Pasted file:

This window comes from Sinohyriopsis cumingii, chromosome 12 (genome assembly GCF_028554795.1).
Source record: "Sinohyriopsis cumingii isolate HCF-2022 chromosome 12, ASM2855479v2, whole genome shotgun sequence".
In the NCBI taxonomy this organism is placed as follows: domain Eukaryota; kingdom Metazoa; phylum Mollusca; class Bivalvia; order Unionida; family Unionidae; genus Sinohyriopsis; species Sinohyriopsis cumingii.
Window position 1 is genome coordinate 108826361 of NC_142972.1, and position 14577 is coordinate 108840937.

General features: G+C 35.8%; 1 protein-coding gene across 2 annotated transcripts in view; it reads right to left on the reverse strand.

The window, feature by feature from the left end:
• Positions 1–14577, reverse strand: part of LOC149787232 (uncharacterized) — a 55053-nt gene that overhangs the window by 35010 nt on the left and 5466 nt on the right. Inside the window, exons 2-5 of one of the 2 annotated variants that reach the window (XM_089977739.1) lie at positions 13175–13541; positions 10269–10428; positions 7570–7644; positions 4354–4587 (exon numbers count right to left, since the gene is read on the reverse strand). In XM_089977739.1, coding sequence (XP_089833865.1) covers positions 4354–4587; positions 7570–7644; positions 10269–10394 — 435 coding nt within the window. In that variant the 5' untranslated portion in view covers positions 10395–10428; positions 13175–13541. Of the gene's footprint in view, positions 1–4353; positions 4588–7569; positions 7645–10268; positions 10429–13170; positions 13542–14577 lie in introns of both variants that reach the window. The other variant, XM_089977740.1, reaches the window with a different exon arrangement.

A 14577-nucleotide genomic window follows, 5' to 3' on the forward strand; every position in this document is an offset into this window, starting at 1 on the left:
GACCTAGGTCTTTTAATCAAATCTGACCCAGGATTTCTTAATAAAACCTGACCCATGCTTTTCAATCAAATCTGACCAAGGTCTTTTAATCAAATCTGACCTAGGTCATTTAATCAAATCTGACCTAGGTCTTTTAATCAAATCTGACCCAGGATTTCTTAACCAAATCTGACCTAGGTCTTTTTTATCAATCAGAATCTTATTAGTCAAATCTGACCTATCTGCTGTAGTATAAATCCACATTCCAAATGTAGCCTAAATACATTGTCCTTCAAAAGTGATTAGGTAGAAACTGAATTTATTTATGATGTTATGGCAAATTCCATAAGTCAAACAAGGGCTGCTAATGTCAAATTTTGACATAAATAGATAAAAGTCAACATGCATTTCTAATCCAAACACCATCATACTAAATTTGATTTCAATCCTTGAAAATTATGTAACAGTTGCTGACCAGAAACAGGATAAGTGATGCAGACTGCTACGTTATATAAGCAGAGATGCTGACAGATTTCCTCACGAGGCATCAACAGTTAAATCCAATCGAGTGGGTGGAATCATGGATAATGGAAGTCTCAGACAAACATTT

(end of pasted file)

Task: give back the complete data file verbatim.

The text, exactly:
This window comes from Sinohyriopsis cumingii, chromosome 12 (genome assembly GCF_028554795.1).
Source record: "Sinohyriopsis cumingii isolate HCF-2022 chromosome 12, ASM2855479v2, whole genome shotgun sequence".
In the NCBI taxonomy this organism is placed as follows: domain Eukaryota; kingdom Metazoa; phylum Mollusca; class Bivalvia; order Unionida; family Unionidae; genus Sinohyriopsis; species Sinohyriopsis cumingii.
Window position 1 is genome coordinate 108826361 of NC_142972.1, and position 14577 is coordinate 108840937.

General features: G+C 35.8%; 1 protein-coding gene across 2 annotated transcripts in view; it reads right to left on the reverse strand.

The window, feature by feature from the left end:
• Positions 1–14577, reverse strand: part of LOC149787232 (uncharacterized) — a 55053-nt gene that overhangs the window by 35010 nt on the left and 5466 nt on the right. Inside the window, exons 2-5 of one of the 2 annotated variants that reach the window (XM_089977739.1) lie at positions 13175–13541; positions 10269–10428; positions 7570–7644; positions 4354–4587 (exon numbers count right to left, since the gene is read on the reverse strand). In XM_089977739.1, coding sequence (XP_089833865.1) covers positions 4354–4587; positions 7570–7644; positions 10269–10394 — 435 coding nt within the window. In that variant the 5' untranslated portion in view covers positions 10395–10428; positions 13175–13541. Of the gene's footprint in view, positions 1–4353; positions 4588–7569; positions 7645–10268; positions 10429–13170; positions 13542–14577 lie in introns of both variants that reach the window. The other variant, XM_089977740.1, reaches the window with a different exon arrangement.

A 14577-nucleotide genomic window follows, 5' to 3' on the forward strand; every position in this document is an offset into this window, starting at 1 on the left:
GACCTAGGTCTTTTAATCAAATCTGACCCAGGATTTCTTAATAAAACCTGACCCATGCTTTTCAATCAAATCTGACCAAGGTCTTTTAATCAAATCTGACCTAGGTCATTTAATCAAATCTGACCTAGGTCTTTTAATCAAATCTGACCCAGGATTTCTTAACCAAATCTGACCTAGGTCTTTTTTATCAATCAGAATCTTATTAGTCAAATCTGACCTATCTGCTGTAGTATAAATCCACATTCCAAATGTAGCCTAAATACATTGTCCTTCAAAAGTGATTAGGTAGAAACTGAATTTATTTATGATGTTATGGCAAATTCCATAAGTCAAACAAGGGCTGCTAATGTCAAATTTTGACATAAATAGATAAAAGTCAACATGCATTTCTAATCCAAACACCATCATACTAAATTTGATTTCAATCCTTGAAAATTATGTAACAGTTGCTGACCAGAAACAGGATAAGTGATGCAGACTGCTACGTTATATAAGCAGAGATGCTGACAGATTTCCTCACGAGGCATCAACAGTTAAATCCAATCGAGTGGGTGGAATCATGGATAATGGAAGTCTCAGACAAACATTT